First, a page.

Neoplastic changes of the cervical epithelium – Genesis of cervical cancer – Role of HPV
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Nearly 95% of cervical cancers are associated with persistent cervical infection with HPV. The natural history of cervical cancer spans a period of years (ranging from 5 to 20 years), starting with HPV infection leading to the development of a precancerous lesion and finally progressing to invasive cancer. HPV is a very common sexually transmitted virus that infects the lower genital tracts of both women and men. It can infect other mucosal surfaces (e.g. that of the anal canal) and the skin (the skin over the vulva, scrotum, penis, and perineum). Most men and women are infected with HPV shortly after they become sexually active. HPV may be transmitted by hand-to-genital contact, and penetrative sexual intercourse is not necessary for its propagation.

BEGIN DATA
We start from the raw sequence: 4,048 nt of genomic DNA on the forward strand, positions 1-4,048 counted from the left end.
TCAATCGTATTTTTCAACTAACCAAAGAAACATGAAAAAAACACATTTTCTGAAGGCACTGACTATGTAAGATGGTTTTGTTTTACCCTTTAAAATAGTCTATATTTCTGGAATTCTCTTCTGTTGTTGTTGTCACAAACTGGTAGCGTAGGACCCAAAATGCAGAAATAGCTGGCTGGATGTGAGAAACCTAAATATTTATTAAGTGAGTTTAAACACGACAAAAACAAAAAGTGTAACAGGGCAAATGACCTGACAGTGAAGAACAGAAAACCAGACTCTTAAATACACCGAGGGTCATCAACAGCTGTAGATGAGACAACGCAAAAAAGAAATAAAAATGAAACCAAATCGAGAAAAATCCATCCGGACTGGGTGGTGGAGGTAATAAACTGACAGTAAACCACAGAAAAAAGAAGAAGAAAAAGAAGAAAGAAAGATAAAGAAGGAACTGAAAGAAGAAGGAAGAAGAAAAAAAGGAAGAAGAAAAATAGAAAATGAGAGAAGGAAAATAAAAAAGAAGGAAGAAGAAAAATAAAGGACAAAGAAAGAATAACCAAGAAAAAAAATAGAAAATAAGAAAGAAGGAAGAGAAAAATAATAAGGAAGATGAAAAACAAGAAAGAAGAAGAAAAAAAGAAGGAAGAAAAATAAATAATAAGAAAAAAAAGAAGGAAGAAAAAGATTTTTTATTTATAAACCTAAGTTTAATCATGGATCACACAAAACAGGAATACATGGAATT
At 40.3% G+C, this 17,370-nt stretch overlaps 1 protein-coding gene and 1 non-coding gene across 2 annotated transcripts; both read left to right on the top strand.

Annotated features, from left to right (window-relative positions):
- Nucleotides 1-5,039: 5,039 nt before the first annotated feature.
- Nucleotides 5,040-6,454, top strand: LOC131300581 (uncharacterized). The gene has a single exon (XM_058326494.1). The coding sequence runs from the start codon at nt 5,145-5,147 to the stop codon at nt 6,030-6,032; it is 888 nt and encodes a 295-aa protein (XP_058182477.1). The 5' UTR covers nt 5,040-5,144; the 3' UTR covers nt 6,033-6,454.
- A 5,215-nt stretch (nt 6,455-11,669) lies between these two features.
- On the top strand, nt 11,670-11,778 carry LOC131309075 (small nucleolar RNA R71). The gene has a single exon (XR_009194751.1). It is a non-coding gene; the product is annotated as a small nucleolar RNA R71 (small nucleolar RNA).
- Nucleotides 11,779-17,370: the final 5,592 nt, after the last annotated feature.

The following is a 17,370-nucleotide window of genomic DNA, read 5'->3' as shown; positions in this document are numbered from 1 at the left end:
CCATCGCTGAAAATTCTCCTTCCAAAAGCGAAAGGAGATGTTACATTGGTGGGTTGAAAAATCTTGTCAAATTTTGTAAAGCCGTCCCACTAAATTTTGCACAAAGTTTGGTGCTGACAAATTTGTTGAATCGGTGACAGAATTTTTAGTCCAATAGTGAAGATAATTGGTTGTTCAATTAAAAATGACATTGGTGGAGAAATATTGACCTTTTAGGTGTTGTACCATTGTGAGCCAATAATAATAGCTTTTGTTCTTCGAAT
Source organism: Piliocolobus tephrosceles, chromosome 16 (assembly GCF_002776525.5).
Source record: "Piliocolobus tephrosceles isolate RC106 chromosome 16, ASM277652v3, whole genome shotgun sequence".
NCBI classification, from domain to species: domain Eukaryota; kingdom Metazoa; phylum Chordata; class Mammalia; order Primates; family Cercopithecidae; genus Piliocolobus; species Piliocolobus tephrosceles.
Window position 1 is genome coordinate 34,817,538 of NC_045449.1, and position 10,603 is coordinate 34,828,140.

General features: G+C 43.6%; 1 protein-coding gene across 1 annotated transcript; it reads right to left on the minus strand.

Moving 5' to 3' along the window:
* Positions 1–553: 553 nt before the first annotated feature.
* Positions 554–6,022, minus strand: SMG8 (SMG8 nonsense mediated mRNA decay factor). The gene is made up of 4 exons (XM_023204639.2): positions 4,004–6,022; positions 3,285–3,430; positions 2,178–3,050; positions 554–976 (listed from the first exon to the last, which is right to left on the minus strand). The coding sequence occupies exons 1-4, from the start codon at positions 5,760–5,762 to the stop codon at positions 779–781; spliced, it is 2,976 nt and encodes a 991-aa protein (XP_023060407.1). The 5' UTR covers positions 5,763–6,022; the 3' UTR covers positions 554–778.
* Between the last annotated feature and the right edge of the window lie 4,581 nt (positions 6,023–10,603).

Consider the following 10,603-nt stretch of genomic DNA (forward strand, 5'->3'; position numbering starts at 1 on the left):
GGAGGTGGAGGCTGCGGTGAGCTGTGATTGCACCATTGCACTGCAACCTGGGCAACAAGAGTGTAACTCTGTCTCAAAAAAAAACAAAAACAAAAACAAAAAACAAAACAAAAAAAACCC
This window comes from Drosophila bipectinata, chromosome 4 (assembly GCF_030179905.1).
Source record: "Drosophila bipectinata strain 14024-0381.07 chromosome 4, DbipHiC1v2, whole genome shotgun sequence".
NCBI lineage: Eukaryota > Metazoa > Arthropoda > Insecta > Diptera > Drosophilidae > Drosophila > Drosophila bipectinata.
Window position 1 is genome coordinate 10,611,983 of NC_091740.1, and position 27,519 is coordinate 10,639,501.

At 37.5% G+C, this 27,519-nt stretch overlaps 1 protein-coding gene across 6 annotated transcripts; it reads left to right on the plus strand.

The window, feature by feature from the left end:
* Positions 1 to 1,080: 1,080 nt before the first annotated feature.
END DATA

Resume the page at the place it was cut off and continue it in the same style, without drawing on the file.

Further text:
In most women (and men), HPV infection is transient and is cleared by the body’s immune response. In a small proportion of women, the body will not be able to clear the HPV infection and the woman will have a persistent infection. Persistent HPV infection is associated with cervical cancer as well as other cancer types, such as vulvar and vaginal cancers in women, penile cancer in men, and anal and oropharyngeal (throat) cancers in both sexes. More details about HPV are available on the next page.